However, Rommel's exploits in World War I are absolutely incredible and this book describes them in great detail. His tactical awareness, shrewdness, and efficiency at the front in extremely stressful situations is incredible; and there is no doubt that he had the capacity to become as irreproachable as Napoleon; he simply was never in a commanding enough position to do so. I want to focus on one particular even and contrast it with a few other events and then make a stipulation regarding them.

Amid the 12th Battle of Isonzo Rommel led a significant detachment of around 500-600 crack Mountain troops; he was still just a Lieutenant at the time though his accomplishments should have put him on track to much greater success (though oddly his advancement was not especially merit based; where he was meritorious he did not advance swiftly, only being the equivalent of Lt. Colonel by 1933. Instead a fondness from Hitler is what resulted in his eventual elevation to Field Marshal). He led these troops against fortified Italian positions and captured 9000 men over the course of 3 days. At one specific point he breached enemy lines, unbeknownst to the enemy, and held a meandering road, capturing the unaware piecemeal supply trains of the enemy for a time.

Eventually an Italian brigade, 2000 strong, approached his position and he attempted to make them surrender; but they would not and instead attacked. However Rommel's position was so impressive that with only 150 men he was able to greatly depreciate their morale after several failed assaults and eventually capture them. With superior terrain, men, and tactical awareness he was able to improvise and capture a full brigade with little more than a company. Essentially he was able to defeat a foe 13 times his size.

There are other similar tales in history, Thermopylae is often well regarded as a smaller force holding a larger one. But Thermopylae was still a defeat, even if it was a militarily significant one. Much more impressive are those cases where a smaller force defeats an enormous one. Zhang Liao is said to have fought of an army of 100,000 men with a force of 800 at He Fei; Hao Zhao is said to have held off 300,000 with 1,000 at Chencang; both of these victories securing. Now both of these figures are almost certainly apocryphal; so the question becomes; with what size of force can one defeat a much larger force in a realistic circumstance.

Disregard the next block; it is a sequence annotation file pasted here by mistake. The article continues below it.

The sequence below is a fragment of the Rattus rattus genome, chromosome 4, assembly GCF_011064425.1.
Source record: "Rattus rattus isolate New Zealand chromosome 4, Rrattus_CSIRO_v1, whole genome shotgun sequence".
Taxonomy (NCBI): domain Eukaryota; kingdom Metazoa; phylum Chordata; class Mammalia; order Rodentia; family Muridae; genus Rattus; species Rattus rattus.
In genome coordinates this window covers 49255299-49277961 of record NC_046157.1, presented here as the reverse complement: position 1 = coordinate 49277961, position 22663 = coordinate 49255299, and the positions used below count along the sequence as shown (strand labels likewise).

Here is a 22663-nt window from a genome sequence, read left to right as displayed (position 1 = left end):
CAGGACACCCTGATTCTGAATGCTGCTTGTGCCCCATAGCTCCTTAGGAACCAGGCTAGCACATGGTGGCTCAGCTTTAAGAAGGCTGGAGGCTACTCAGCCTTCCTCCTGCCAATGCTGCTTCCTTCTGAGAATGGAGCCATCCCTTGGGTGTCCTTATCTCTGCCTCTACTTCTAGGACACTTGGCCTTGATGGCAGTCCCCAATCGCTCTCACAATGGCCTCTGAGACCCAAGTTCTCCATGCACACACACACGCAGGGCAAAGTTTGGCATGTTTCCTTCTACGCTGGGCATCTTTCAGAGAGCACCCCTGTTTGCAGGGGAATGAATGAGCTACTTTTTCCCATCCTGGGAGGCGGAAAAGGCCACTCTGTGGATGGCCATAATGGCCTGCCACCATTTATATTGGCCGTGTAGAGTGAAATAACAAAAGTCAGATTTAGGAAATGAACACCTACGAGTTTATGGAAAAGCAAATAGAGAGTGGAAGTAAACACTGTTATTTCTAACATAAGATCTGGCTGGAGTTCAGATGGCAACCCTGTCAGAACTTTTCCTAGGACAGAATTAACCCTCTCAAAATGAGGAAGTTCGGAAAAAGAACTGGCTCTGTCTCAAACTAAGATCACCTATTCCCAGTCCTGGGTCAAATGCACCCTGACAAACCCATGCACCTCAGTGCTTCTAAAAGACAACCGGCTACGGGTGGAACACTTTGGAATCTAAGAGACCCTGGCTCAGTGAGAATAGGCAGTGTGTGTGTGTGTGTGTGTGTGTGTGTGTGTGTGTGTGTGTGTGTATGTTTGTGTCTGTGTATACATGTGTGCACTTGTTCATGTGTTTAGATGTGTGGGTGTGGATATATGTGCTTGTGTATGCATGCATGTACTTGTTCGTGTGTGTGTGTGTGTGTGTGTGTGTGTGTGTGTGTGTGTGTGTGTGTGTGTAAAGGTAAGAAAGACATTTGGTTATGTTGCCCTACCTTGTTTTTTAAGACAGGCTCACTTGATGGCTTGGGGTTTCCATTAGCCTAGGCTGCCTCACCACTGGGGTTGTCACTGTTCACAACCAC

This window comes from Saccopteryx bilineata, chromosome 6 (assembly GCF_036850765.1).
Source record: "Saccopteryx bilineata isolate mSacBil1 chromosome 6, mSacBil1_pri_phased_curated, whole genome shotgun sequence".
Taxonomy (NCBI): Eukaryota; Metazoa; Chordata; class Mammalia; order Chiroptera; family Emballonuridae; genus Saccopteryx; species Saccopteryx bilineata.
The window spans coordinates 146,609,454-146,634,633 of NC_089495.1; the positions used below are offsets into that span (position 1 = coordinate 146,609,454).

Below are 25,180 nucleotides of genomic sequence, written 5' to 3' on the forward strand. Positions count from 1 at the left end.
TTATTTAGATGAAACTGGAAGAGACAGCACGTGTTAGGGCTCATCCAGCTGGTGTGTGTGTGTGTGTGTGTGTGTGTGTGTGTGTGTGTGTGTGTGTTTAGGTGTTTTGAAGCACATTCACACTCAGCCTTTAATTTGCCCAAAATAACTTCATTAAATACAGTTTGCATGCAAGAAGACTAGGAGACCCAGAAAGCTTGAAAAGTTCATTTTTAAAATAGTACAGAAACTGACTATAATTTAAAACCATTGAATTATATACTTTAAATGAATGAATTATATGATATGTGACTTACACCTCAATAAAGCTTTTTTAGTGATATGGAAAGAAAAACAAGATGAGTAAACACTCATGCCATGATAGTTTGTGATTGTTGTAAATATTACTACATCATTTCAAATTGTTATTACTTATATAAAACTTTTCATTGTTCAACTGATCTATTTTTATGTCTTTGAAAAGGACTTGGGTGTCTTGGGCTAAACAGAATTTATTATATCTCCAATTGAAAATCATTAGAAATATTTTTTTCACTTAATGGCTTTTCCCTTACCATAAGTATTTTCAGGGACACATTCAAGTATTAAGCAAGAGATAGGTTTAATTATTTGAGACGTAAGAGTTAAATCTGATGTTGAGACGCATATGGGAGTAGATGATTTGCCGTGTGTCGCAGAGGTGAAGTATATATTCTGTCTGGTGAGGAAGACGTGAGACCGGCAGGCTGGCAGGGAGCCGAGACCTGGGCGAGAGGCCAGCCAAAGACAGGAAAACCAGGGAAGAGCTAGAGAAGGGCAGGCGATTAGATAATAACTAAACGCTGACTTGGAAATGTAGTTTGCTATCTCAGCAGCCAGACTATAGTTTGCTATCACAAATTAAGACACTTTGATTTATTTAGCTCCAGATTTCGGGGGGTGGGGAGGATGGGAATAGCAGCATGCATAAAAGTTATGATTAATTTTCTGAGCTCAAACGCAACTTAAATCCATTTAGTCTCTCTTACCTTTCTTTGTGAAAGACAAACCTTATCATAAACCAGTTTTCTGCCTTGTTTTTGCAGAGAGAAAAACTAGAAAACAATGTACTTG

We have a clear documented case of 13 times that was done with relative ease, the fighting was fierce but not astoundingly so; can an army of 30, 40, 50 times the size of the other be defeated? Well given enough incompetence I would say almost any military force can fail; but realistically given two opponents of similar technological capabilities 20 times is the cut-off. Rommel's case is probably the best I've found to demonstrate how this is possible; even given not an extensive planning session beforehand.

Utilizing superior troops, terrain, and morale one can force the opponent into a disadvantageous position and cause them to capitulate. While completely eradicating an enemy many times your size is often impossible simply destroying their morale and will to fight is not; destruction of the opponent's morale is what one should focus on. Imply that your force is larger than it is by presenting a fortified front or by using decoys; at the crucial points of impact place the greatest amount of firepower and deliver a sort of lethality only thought possible by an equal or greater force. Deception is of vast import on the military front; and in order to utilize deception the commander must have the "General's Mandate;" a free hand to do whatever he wants with no political machinations to stop him or delay him.

If it takes hours or days to verify a simple military order than any and all efficiency on a strategic level is lost and the only thing that is left is technological advantage and attrition; one does not want to fight attrition based battles in a case where one is outnumbered. Ingenuity is the route to success; not simply brute force. Generals and men of the military should be men of the highest standing in society; so well respected and thought of as some of the most intelligent men of their age; Frederick the Great was a well regarded philosopher prior to his turn as an incredible general; Julius Caesar was an exceptional politician in addition to being a superb marshal. When the term "Military Intelligence" becomes a joke or a pun you've run into quite the troublesome situation; lack of respect and lack of meritorious advancement and competence at the highest level will only lead to catastrophic defeats when faced with an opponent of equal strength.